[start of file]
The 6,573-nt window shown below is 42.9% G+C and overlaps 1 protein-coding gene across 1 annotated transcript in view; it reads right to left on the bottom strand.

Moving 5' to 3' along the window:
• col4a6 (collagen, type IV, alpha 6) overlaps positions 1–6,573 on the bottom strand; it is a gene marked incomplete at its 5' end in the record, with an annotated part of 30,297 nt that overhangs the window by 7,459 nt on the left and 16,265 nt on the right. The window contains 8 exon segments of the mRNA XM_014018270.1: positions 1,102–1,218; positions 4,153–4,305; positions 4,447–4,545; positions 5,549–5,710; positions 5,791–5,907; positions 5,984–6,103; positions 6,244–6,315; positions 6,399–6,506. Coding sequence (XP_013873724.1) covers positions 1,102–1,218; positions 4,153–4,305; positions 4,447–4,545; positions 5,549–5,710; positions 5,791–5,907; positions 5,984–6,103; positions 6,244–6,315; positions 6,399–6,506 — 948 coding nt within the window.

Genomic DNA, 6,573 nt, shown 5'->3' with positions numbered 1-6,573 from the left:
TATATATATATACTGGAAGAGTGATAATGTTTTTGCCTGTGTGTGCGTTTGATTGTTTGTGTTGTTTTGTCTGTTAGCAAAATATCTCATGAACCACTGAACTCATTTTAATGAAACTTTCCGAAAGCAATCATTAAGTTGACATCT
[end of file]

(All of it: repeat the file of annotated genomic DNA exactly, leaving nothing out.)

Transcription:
The 6,573-nt window shown below is 42.9% G+C and overlaps 1 protein-coding gene across 1 annotated transcript in view; it reads right to left on the bottom strand.

Moving 5' to 3' along the window:
• col4a6 (collagen, type IV, alpha 6) overlaps positions 1–6,573 on the bottom strand; it is a gene marked incomplete at its 5' end in the record, with an annotated part of 30,297 nt that overhangs the window by 7,459 nt on the left and 16,265 nt on the right. The window contains 8 exon segments of the mRNA XM_014018270.1: positions 1,102–1,218; positions 4,153–4,305; positions 4,447–4,545; positions 5,549–5,710; positions 5,791–5,907; positions 5,984–6,103; positions 6,244–6,315; positions 6,399–6,506. Coding sequence (XP_013873724.1) covers positions 1,102–1,218; positions 4,153–4,305; positions 4,447–4,545; positions 5,549–5,710; positions 5,791–5,907; positions 5,984–6,103; positions 6,244–6,315; positions 6,399–6,506 — 948 coding nt within the window.

Genomic DNA, 6,573 nt, shown 5'->3' with positions numbered 1-6,573 from the left:
TATATATATATACTGGAAGAGTGATAATGTTTTTGCCTGTGTGTGCGTTTGATTGTTTGTGTTGTTTTGTCTGTTAGCAAAATATCTCATGAACCACTGAACTCATTTTAATGAAACTTTCCGAAAGCAATCATTAAGTTGACATCT